red lentil soup with farfallette

If the availability of Starbucks’ pumpkin spice lattes weren’t enough to make one aware of the changing seasons, the advent of cool days and cooler nights certainly means autumn has arrived. In addition to layering, riding boots, and pumpkins, fall is the time to break out the big pots and begin making soup again.

When we got married, we didn’t ask for any cookbooks; fortunately, we received them anyway (otherwise, I’m sure I wouldn’t have encountered the recipe for this dish!). While I tend to find most recipes online, it is really fun to go through cookbooks and, oftentimes, I find recipes to make that weren’t even on my radar screen. The best example is Williams-Sonoma’s The Pasta Book, by Julia Della Croce. We made many of these recipes (or variants of them) during our first year of marriage, in Uzbekistan. One of our favorites ended up being the red lentil soup with farfallette, which we would make and then eat for lunch for most of the rest of the week.

Ingredients:
  • 2 1/2 cups red lentils (green ones work, too)
  • 3-4 slices of thick bacon
  • 6 T  extra-virgin olive oil
  • 2 large yellow onions, minced
  • 2 large carrots, peeled and finely chopped
  • 6 T chopped fresh flat-leaf parsley or cilantro
  • 1/4 tsp cayenne pepper, or to taste
  • 3 qt  low-sodium vegetable or chicken broth
  • fine sea salt
  • kosher salt for cooking pasta
  • farfallette, conchigliette, anellini, or other small pasta

sautéing the vegetables

Directions:
  1. Pick over the lentils, discarding any grit or misshapen lentils. Rinse well and set aside.
  2. Slice bacon into small pieces and cook on the stove. Place on paper towels to drain and set aside.
  3. In a Dutch oven or wide soup pot over medium-low heat, warm the olive oil. Add the onions, carrots, 3 tablespoons of the parsley, and the cayenne. Cover and cook, stirring occasionally, until the vegetables are well softened, about 10 minutes.
  4. Add bacon then the lentils and stir to mix well. Add the broth and 2 teaspoons sea salt, raise the heat to high, and bring to a boil. Reduce the heat to medium-low and simmer, uncovered, until the lentils are tender, about 35 minutes (longer if you use green lentils, which we have done in the past).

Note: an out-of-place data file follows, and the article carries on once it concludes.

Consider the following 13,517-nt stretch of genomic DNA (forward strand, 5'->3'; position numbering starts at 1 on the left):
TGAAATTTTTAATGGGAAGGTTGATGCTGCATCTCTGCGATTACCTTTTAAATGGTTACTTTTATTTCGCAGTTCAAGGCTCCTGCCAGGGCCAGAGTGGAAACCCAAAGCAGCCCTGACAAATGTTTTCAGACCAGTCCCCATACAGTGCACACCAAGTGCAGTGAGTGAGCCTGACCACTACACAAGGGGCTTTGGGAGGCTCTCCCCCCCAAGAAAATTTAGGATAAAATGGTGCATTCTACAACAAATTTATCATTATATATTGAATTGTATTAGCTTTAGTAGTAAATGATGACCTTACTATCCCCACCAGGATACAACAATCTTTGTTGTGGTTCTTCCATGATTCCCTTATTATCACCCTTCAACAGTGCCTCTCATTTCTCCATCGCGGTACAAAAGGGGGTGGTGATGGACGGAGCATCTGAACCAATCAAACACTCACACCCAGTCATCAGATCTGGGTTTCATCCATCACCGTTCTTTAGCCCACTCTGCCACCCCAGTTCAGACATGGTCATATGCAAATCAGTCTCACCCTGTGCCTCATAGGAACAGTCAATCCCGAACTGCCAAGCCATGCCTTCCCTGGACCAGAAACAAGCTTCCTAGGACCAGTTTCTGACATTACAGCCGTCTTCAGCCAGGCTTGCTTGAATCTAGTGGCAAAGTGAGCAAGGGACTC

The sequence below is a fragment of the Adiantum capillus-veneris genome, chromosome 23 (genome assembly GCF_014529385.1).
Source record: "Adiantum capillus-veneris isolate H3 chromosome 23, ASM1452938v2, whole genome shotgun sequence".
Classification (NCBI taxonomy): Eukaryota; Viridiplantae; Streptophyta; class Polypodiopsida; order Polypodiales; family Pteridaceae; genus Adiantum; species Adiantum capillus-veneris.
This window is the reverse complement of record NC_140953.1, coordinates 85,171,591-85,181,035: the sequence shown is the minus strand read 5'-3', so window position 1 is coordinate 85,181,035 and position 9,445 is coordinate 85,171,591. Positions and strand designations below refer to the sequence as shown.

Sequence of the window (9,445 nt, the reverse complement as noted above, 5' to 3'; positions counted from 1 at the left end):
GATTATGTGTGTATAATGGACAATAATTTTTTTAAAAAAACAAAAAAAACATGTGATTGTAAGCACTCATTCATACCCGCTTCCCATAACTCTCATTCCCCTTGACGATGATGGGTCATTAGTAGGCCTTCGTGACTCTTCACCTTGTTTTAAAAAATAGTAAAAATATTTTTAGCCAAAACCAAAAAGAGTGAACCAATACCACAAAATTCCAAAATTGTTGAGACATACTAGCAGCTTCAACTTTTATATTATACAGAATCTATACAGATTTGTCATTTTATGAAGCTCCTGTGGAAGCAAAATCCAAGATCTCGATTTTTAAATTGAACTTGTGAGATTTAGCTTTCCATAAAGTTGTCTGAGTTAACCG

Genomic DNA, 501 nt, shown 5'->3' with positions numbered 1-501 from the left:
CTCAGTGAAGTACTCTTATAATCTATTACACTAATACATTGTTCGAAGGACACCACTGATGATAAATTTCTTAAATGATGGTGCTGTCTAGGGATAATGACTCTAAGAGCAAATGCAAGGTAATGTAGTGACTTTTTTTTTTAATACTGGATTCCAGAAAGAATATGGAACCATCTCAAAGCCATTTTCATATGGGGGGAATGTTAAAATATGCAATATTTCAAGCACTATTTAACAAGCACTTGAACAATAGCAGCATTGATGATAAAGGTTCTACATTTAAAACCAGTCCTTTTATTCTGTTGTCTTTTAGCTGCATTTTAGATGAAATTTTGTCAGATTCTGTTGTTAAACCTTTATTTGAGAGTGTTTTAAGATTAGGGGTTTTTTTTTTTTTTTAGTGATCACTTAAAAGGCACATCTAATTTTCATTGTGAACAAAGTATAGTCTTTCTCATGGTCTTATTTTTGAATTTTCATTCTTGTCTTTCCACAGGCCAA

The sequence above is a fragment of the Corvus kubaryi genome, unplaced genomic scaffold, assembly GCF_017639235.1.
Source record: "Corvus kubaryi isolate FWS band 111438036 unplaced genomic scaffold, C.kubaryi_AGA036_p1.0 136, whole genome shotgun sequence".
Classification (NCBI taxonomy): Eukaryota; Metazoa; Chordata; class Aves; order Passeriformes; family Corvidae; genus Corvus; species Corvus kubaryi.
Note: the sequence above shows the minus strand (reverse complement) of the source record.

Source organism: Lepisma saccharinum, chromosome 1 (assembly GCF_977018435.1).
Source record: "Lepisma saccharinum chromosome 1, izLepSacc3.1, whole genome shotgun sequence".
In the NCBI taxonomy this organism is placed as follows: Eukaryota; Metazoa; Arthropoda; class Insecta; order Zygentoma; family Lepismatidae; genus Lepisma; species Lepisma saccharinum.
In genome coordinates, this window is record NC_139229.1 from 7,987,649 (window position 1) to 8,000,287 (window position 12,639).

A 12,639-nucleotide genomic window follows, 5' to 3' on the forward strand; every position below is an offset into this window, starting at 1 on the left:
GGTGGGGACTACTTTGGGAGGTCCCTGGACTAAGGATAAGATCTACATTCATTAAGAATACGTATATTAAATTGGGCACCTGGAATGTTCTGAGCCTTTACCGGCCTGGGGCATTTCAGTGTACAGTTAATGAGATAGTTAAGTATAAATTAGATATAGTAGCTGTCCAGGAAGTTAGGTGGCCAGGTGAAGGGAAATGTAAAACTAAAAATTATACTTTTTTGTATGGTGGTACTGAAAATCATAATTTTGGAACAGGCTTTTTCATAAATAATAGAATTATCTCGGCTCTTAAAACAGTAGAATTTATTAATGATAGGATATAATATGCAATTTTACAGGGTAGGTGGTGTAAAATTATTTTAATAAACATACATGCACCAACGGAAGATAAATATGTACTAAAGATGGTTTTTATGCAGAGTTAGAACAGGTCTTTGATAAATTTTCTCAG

5. While the lentils are cooking, in a saucepan, bring water to a rapid boil to cook the pasta. Check the package directions for the cooking time, then add 2 teaspoons kosher salt and the pasta to the boiling water, stir well, and cook, stirring occasionally, until about just shy of being al dente. Drain in a colander and rinse under cold running water.
  6. Put some pasta in individual serving bowls, then ladle the hot lentil soup on top and sprinkle with parsley, salt, and pepper to taste.

this time, we used pennette instead of farfallette, and we didn’t have any parsley because we live by the worst grocery store ever

Adapted from The Pasta Book by Julia Della Croce

Note: We found that it was easier to keep the pasta and the main part of the soup separated and to combine them individually. We have never been able to finish all the soup in a day, and if the pasta is already in the soup, it sucks the moisture out when it sits for extended periods of time. Additionally, this allows each person to control how much pasta he or she wants in relation to the rest of the dish. The original recipe calls for cooking one cup of pasta, but Grant definitely likes to have more pasta in his soup.

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